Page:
General Barry had split his men into seven sections, labeled Sections A to G. Section E, commanded by Denis Lordan of Kinsale, covered the area where the monument now stands at Crossbarry and was the most exposed to enemy fire, resulting in many injuries, some fatal. Dan Corcoran and Jim Crowley were two Section E members who were seriously injured, Crowley had his kneecap smashed by a bullet, an injury that left him crippled for the rest of his life.
Apart from Charlie Hurley, there were three more IRA fatalities at the Battle of Crossbarry.
Jeremiah O’Leary from Leap was a young Volunteer with the Corran Company. He was struck down by machine gunfire while fighting on the exposed hillside of section E.
Peter ‘Scottie’ Monahan was laying landmines at Crossbarry when he was shot whilst tending to one that had failed to explode near the bridge at the crossroads. As Monahan fell another bullet found its target, which made him roll into the wires of the bomb and become entangled. As more bullets hit, Monahan’s last act was to detonate his bomb.
Monahan had joined the Kilbrittain Company in November 1920 after deserting the British Army where he had been a Sargeant with the Cameron Highlanders stationed in Cobh. At first he was viewed with suspicion and held prisoner by the Ballinadee Company but, when they realised he was genuine and had engineering skills, they made him chief bomb-maker of the West Cork Brigade.
Cornelius Daly was 22-years-old and from Carrig, Ballinascarthy. He was a member of the Clogagh Company and the third IRA Volunteer to fall in action on the Crossbarry battlefield.
The bodies of the fallen IRA Volunteers were taken to Bandon by the military, where they were later claimed by members of Cumann na mBan, who took care of funerals. Under the cover of darkness Charlie Hurley was buried with military honours at Clogagh Graveyard, with General Tom Barry delivering an oration.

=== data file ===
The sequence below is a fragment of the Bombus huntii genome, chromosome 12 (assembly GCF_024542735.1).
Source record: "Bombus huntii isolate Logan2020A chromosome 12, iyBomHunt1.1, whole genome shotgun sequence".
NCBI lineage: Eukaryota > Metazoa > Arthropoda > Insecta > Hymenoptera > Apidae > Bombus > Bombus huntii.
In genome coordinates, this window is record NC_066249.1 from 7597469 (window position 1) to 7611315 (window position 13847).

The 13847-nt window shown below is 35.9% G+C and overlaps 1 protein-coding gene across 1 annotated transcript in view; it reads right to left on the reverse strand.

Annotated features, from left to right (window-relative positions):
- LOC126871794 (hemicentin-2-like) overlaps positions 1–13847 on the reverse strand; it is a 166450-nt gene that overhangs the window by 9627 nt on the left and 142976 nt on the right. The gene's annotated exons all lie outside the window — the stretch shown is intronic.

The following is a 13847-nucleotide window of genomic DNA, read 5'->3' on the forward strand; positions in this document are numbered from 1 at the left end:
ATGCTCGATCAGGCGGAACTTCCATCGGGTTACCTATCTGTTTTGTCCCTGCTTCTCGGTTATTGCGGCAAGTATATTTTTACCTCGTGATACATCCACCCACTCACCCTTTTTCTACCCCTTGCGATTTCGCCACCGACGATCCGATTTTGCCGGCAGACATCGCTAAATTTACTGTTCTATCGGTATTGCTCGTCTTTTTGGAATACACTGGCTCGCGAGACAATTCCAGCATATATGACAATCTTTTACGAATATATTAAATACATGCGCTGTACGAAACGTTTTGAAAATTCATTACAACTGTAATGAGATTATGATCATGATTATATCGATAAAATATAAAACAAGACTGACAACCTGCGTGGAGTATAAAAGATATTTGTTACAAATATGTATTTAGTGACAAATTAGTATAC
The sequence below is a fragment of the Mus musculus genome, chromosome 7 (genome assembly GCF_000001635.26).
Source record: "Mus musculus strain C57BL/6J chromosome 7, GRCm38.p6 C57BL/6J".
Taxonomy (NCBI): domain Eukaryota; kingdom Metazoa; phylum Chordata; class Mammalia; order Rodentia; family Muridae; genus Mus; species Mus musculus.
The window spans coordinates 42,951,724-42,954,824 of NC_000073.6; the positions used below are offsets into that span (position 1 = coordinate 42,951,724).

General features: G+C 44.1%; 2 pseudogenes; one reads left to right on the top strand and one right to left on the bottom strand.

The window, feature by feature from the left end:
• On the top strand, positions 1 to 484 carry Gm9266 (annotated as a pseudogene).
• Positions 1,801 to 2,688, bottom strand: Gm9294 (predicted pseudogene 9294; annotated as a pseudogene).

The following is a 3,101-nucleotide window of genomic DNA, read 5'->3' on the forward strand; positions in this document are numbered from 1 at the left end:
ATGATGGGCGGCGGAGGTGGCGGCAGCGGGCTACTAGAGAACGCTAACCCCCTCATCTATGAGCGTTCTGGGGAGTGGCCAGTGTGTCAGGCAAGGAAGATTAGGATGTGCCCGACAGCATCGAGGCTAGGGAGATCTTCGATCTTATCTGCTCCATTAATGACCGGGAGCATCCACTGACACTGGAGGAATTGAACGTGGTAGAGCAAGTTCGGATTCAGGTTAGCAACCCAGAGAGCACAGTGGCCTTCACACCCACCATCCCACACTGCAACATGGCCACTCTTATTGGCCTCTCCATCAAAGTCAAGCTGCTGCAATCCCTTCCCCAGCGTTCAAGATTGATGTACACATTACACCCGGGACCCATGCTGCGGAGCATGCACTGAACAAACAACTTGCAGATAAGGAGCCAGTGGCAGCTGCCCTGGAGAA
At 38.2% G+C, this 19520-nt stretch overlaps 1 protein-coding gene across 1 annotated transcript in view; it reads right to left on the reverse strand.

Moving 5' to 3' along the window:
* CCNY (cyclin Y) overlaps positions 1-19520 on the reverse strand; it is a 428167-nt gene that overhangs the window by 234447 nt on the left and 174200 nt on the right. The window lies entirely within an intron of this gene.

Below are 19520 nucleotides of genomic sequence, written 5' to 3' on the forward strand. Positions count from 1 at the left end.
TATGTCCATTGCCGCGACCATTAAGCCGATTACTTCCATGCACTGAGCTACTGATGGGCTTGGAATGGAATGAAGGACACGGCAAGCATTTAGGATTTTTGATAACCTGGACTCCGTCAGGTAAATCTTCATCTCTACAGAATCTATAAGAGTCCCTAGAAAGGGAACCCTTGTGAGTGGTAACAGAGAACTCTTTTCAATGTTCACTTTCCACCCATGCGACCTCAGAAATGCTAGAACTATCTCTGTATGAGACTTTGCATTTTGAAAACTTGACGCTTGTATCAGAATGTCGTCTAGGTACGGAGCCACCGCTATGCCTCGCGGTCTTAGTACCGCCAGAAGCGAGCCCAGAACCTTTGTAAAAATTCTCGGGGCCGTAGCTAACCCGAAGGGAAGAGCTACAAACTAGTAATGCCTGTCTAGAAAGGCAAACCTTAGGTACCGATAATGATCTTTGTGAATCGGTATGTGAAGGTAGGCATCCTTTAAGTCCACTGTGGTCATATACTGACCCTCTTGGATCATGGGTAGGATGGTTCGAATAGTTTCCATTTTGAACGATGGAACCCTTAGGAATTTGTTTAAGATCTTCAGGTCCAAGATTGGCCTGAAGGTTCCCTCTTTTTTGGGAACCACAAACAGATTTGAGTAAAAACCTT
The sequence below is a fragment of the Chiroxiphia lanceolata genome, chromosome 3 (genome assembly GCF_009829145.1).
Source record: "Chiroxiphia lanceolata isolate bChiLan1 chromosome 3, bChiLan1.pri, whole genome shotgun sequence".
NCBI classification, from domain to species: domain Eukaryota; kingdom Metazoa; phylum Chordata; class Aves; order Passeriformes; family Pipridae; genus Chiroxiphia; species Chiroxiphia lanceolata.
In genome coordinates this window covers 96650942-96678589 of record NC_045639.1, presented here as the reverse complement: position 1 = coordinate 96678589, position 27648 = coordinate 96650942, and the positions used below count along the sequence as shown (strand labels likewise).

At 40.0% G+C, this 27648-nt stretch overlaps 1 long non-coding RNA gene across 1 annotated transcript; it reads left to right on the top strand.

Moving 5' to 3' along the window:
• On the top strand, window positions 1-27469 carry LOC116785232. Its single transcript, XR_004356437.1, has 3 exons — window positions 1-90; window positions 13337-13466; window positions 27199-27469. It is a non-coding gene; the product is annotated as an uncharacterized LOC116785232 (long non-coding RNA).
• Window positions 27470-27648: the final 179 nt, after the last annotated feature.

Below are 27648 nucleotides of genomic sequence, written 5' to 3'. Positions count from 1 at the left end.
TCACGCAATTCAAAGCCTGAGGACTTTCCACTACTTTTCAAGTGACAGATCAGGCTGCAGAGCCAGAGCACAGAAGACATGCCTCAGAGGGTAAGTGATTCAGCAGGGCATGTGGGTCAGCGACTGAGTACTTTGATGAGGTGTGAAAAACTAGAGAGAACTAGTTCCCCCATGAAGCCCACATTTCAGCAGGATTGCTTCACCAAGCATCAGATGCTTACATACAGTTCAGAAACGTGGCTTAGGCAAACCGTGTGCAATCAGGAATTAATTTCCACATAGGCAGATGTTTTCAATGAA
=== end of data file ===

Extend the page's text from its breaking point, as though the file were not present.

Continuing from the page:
Peter Monahan, Cornelius Daly and Jeremiah O’Leary were buried in the Republican Plot in Bandon. During their funerals the Crown forces harassed mourners and arrested all males who attended.
The casualty list on the other side however was much larger.
Lieutenant Geoffrey Hotblack was a well-known (and well-hated) figure in West Cork where his ruthless streak did not endear him to the people. Hotblack was shot at Crossbarry and died two days later.
The other British fatalities were: Sergeant Edward Watts from London. He was a WWI veteran and his body was not found until two days after the battle; Private Joseph Crafer from London and Private Harold Baker from Liverpool; Private William Grey and driver Cyril Martin, who were both part of the Royal Army Service Corps attached to the Essex Regiment; Private Sidney Cawley, who died the day after the Battle from gunshot wounds; Private William Wilkins from Salford was a WWI veteran, so too was Private Stanley Steward; Lieutenant Alfred Tower was wounded and died days later.
The only RIC casualty was Constable Arthur Kenwood from London. He joined the RIC Auxiliary Division in 1920 and was driving one of the lorries when he was killed.
In the days after the Battle of Crossbarry, Crown forces flooded into the area to carry out brutal reprisals. They raided homes, burned sheds, destroyed crops and farm equipment. Among those targeted were the O’Mahoney’s in Belrose, O’Leary’s in Ballyhandle, Hartnetts in Killeens and Kellehers at Crow Hill, just to name a few.
Many of those fighting in British uniform at Crossbarry were hardened veterans of WWI; they were experienced and had far more firepower than the IRA. The IRA Volunteers had neither battlefield experience nor equipment; they were labourers, farmer’s sons, clerks and shopkeepers yet they overcame the might of the British forces.
After the Kilmichael Ambush in November 1920, the Battle of Crossbarry four months later proved decisive in the fight for independence. Those two West Cork engagements undoubtedly cracked the hardened British response to Ireland’s will. You could say, ‘the Boys of Kimichael bruised them but the Boys of Crossbarry broke them’.